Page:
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INTERVIEW Please describe the relationship with Nedbank, in terms of your business and the wine industry.

Nedbank does a lot to support the wine industry; in particular, they sponsor the Cape Winemakers Guild Auction. In addition to well-known estates, individuals are also able to market their topclass wines through the event. They are also involved in the sponsorship of the Nedbank Vinpro Information Day held annually. Nedbank is also our Business Bank. What prompted you to start a community project focusing on alcohol abuse among women and youth pregnancy, and what impact has the project had?

What is your view of the current state of the wine industry in South Africa and the outlook for the next five-to-10 years?

Some South African wines are doing very well. I could mention Pinotage and Chenin Blanc, local sales of which have grown by 73% and 60% respectively over the past five years. I foresee that it will continue to go well for the wine industry in the short-to-medium term but unfortunately the outlook is not as positive for the grape farmers. The price of grapes has not risen as much as the price of the value-added product – wine in the bottle.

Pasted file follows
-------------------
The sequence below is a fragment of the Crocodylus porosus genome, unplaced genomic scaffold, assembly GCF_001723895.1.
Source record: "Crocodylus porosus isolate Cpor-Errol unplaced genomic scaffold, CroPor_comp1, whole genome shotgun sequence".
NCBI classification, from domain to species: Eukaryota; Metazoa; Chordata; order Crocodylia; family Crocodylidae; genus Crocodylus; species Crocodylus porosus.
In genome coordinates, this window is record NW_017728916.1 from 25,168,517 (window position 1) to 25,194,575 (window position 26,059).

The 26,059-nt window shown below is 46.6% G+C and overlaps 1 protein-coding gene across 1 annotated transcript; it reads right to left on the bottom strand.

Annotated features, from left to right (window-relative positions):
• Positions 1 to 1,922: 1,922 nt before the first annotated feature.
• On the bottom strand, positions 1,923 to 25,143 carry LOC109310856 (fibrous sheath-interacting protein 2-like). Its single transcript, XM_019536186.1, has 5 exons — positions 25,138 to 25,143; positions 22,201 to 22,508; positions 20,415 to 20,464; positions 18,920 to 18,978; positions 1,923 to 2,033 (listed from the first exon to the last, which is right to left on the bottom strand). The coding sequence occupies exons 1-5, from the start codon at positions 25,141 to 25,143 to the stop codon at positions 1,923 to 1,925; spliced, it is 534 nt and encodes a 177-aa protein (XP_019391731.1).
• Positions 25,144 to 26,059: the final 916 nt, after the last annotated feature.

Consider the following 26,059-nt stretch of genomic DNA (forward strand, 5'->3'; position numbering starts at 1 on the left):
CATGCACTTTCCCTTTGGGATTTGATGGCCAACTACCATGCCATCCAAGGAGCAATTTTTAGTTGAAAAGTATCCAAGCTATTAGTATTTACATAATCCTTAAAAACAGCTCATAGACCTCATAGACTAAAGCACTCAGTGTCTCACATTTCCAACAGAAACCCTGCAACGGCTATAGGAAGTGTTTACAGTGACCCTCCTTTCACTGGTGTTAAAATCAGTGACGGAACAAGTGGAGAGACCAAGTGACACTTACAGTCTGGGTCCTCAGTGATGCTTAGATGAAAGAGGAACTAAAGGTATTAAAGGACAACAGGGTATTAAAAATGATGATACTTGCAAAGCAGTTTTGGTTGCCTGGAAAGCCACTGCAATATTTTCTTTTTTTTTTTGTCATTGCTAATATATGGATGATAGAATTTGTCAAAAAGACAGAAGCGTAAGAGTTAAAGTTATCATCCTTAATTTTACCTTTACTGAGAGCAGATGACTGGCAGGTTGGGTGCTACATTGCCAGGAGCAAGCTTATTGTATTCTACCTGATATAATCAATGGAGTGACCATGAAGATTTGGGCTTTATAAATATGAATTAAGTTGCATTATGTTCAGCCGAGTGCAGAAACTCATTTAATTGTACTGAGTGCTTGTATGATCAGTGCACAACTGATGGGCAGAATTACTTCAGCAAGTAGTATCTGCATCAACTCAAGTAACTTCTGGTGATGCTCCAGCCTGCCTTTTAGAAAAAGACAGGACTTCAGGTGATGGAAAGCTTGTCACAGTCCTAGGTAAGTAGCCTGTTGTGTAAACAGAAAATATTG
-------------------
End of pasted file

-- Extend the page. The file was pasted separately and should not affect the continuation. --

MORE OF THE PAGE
Some years ago, I started the FAITH Fund (Foetal Alcohol-Syndrome and Interrelated Treatment Help Fund) and we have been working at communicating the negative effects of drinking during pregnancy ever since. It is widely known that the Western Cape has a serious problem when it comes to Foetal Alcohol Syndrome (FAS). We have what we call the “Klop-klop” project, where we literally send people door-to-door to speak to farm workers, particularly pregnant women, about the dangers of drinking while pregnant. We follow up by visiting pregnant women each month until they deliver and we provide food and necessities to assist them. We also visit schools and clinics as far afield as Beaufort West and Graaff-Reinet. I do this because I believe that every child needs a future and FAS robs children of a future they can look forward to.

How is the drought likely to impact the wine industry?

Typically during periods of dry weather you have a smaller crop but sometimes a superior crop, so the effects “cancel each other out”. Longer term, however, continuing drought would significantly affect volumes, which would affect wine sales.



Western Cape Business 2017  
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